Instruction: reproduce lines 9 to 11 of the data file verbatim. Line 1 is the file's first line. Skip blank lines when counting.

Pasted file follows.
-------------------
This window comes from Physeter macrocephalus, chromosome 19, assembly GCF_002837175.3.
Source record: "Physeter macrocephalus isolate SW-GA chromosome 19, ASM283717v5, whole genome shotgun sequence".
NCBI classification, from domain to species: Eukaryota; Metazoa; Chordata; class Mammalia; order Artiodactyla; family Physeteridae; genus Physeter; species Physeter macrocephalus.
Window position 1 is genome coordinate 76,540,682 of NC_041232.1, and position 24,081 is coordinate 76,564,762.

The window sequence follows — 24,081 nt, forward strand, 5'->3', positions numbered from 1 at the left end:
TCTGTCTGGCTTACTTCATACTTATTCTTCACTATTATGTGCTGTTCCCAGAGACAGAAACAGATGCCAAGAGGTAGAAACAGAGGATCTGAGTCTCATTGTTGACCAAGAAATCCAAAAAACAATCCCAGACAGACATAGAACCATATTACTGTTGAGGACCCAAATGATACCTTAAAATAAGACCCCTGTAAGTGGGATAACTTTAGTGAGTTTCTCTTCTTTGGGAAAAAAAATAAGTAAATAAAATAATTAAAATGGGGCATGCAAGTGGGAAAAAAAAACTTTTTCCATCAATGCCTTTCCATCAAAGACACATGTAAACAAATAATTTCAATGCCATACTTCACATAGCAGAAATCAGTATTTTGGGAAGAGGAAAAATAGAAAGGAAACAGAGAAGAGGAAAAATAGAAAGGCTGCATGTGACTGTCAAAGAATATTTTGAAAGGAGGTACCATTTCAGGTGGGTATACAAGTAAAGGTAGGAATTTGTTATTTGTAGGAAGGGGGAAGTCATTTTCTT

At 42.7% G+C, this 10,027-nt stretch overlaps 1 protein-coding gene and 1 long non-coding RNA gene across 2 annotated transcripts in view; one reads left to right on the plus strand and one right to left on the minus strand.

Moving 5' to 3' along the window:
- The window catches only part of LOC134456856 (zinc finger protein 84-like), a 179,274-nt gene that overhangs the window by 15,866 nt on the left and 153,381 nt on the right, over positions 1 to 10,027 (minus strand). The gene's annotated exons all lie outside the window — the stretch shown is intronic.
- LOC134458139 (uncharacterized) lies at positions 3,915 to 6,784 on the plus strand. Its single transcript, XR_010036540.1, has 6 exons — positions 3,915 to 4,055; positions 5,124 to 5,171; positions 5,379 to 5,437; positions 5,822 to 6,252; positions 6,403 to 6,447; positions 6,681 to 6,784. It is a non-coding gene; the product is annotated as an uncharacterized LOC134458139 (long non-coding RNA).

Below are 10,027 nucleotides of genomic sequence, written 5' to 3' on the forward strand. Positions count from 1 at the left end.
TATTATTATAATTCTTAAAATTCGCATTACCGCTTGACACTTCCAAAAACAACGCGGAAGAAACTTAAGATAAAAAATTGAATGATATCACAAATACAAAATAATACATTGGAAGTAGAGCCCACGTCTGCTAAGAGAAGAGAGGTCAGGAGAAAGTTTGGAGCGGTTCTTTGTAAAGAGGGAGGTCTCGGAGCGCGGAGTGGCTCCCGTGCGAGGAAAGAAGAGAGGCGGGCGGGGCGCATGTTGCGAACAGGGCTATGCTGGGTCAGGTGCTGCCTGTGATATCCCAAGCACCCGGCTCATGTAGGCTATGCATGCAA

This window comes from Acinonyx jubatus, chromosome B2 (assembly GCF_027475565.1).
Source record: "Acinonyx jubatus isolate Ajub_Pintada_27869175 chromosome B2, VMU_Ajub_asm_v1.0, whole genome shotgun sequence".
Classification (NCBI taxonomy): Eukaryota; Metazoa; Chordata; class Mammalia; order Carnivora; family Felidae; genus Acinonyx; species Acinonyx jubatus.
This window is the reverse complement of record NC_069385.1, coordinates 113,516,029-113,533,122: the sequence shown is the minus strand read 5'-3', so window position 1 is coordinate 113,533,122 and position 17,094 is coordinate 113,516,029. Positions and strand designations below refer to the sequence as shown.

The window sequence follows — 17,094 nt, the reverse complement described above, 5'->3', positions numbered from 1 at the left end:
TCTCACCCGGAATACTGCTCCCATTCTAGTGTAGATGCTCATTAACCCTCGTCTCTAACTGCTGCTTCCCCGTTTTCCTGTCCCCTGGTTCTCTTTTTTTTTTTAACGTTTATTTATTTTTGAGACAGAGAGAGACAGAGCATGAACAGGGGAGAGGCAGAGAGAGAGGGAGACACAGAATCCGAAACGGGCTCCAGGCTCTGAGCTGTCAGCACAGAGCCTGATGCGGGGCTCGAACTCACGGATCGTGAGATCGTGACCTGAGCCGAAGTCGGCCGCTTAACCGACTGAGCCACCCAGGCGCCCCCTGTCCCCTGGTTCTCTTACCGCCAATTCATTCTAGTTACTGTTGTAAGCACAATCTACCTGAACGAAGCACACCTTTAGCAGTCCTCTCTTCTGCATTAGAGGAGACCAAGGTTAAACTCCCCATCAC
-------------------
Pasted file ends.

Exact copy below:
- The window catches only part of LOC134456856 (zinc finger protein 84-like), a 179,274-nt gene that overhangs the window by 15,866 nt on the left and 153,381 nt on the right, over positions 1 to 10,027 (minus strand). The gene's annotated exons all lie outside the window — the stretch shown is intronic.
- LOC134458139 (uncharacterized) lies at positions 3,915 to 6,784 on the plus strand. Its single transcript, XR_010036540.1, has 6 exons — positions 3,915 to 4,055; positions 5,124 to 5,171; positions 5,379 to 5,437; positions 5,822 to 6,252; positions 6,403 to 6,447; positions 6,681 to 6,784. It is a non-coding gene; the product is annotated as an uncharacterized LOC134458139 (long non-coding RNA).

Below are 10,027 nucleotides of genomic sequence, written 5' to 3' on the forward strand. Positions count from 1 at the left end.